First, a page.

Effects of Aging and Exercise on Mitochondrial Physiology
Type of DegreePhD Dissertation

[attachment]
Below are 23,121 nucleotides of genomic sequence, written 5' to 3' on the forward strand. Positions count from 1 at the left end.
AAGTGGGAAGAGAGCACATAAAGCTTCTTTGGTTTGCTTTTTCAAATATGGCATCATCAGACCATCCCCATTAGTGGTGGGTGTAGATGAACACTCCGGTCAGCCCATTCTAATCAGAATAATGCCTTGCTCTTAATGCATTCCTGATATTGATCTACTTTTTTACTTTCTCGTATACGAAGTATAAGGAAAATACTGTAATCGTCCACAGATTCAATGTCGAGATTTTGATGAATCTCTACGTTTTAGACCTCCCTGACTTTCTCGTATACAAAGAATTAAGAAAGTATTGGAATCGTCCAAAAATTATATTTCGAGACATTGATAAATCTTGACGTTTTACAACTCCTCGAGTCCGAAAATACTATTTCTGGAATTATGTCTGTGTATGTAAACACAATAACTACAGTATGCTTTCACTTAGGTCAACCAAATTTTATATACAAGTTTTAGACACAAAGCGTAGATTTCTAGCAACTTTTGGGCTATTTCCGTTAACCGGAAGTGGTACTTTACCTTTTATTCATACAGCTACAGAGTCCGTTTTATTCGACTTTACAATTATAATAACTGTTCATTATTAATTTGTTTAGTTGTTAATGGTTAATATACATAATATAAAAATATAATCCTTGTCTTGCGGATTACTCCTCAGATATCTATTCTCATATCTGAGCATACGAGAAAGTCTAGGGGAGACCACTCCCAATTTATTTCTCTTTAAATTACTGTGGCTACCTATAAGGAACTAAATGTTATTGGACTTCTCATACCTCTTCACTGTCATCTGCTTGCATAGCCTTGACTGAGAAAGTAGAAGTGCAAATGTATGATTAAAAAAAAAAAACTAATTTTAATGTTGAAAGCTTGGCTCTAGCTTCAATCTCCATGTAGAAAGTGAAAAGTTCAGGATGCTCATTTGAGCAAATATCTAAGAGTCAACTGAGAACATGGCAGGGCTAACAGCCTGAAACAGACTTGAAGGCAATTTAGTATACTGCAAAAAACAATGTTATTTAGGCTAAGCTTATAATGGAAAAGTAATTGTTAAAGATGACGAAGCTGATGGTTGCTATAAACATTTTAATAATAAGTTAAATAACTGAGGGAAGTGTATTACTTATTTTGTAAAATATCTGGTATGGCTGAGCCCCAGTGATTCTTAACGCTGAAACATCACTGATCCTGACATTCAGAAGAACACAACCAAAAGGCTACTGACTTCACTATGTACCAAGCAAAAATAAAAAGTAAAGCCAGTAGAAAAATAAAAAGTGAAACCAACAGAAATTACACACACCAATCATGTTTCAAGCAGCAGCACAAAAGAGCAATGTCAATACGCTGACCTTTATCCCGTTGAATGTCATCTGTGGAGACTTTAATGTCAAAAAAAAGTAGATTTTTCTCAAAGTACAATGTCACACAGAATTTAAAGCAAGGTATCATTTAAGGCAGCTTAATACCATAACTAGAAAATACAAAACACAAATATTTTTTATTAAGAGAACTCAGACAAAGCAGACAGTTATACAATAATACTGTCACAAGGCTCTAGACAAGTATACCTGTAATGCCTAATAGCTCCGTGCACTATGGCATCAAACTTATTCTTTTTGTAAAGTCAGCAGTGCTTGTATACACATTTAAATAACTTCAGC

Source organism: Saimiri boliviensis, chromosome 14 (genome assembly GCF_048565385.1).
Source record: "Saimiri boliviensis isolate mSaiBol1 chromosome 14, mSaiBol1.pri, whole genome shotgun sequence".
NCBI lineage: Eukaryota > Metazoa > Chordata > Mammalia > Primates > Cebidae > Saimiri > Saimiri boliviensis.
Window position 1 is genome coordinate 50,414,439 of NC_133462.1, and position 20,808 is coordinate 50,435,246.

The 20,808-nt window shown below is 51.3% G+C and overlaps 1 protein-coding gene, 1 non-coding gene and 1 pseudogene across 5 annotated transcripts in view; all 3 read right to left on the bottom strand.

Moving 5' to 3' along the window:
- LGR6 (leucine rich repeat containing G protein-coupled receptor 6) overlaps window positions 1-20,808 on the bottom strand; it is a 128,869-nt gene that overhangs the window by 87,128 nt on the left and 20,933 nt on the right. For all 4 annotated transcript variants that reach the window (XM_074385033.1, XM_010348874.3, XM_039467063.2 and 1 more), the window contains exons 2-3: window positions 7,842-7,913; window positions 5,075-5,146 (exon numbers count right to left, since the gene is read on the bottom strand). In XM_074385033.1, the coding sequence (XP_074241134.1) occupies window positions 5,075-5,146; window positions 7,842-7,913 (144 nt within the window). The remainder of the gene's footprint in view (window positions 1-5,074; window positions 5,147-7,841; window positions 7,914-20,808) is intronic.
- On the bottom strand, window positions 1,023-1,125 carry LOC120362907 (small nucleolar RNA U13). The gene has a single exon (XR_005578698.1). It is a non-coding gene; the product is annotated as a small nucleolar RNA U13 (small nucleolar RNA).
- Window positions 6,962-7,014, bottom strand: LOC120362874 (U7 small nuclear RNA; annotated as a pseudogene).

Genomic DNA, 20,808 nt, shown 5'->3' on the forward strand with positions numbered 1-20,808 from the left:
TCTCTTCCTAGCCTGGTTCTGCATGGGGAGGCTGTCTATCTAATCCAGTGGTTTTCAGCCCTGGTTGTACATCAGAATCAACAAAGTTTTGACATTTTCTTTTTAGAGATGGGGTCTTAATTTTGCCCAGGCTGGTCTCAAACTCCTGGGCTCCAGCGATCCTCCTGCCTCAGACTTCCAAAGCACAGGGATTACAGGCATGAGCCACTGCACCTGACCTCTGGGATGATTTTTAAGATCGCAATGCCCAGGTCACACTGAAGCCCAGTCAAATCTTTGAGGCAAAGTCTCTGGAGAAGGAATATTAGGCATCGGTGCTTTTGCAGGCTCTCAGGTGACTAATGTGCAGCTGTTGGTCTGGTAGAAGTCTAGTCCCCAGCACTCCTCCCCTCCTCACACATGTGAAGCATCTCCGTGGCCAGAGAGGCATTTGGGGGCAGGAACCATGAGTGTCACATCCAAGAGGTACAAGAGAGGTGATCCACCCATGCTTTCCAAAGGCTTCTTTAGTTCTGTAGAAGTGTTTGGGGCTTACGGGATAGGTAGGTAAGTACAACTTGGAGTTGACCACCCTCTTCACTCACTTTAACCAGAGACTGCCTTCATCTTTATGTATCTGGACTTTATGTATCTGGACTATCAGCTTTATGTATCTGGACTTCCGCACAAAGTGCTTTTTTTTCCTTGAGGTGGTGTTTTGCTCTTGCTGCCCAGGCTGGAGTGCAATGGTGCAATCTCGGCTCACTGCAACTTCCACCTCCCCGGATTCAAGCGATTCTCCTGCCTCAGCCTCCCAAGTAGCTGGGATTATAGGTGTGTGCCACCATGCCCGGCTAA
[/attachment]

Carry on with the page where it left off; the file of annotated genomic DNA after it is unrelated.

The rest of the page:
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Mitochondria are organelles which main function is to generate energy in the form of ATP, although they are involved in a myriad of cellular processes. Mitochondria form a dynamic network that responds to the energetic demands of the cell, and that undergoes constant remodeling through biogenesis, fusion, fission, and mitophagy. Proper mitochondrial function is essential for the maintenance of health, and their (dys)function is involved in aging and in the development of several pathologies. Physical exercise is one of the best non-pharmacological interventions to improve mitochondrial function. Chapter 1 reviews the skeletal muscle ribosome and mitochondrial biogenesis in response to different exercise training modalities. Previous work has suggested a possible competition between both processes. However, the available literature suggests that untrained individuals present a generic response to exercise, with either resistance training (RT) or endurance (ET) training stimulating both ribosome and mitochondrial biogenesis. As the individual becomes trained in a particular modality, mitochondrial biogenesis is prioritized with endurance training, while ribosome biogenesis is prioritized with resistance training. Chapter 2 investigated the effects of aging and long-term physical activity on mitochondrial physiology and redox state of the cortex and cerebellum of female rats. There were minimal changes in several markers of mitochondrial content, function, and dynamics in the cortex and cerebellum in response to both aging and long-term physical activity. Furthermore, the redox status of the tissues investigated remained overall unaltered. The results suggest that the brain mitochondrial physiology and redox homeostasis of females may be more resilient to the aging process than initially thought. Chapter 3 investigated the acute and chronic effects of RT on skeletal muscle markers of mitochondrial remodeling in older adults. Ten weeks 3 of RT increased mitochondrial protein content and markers of mitochondrial dynamics, although no changes in these markers were detected following the first training bout. Importantly, the results show that besides the known improvements in muscle mass and strength, RT could be a viable approach to improve mitochondrial health in older adults. Chapter 4 investigated the effects of RT on the redox status of skeletal muscle in older adults. Six weeks of RT significantly decreased oxidative damage to lipids and increased the activity of different antioxidant enzymes. Therefore, RT may be a viable approach to counteract a possible age-related disruption of skeletal muscle redox homeostasis in older adults. Lastly, chapter 5 investigated the effects of prior RT on the molecular and performance adaptations to subsequent ET in humans. The results showed that prior RT had no additional benefits on adaptations to ET. Even though both groups had similar endurance performance improvements, most mitochondrial adaptations to ET were blunted in the RT+ET group, but such impairments seem to be related to the cessation of RT.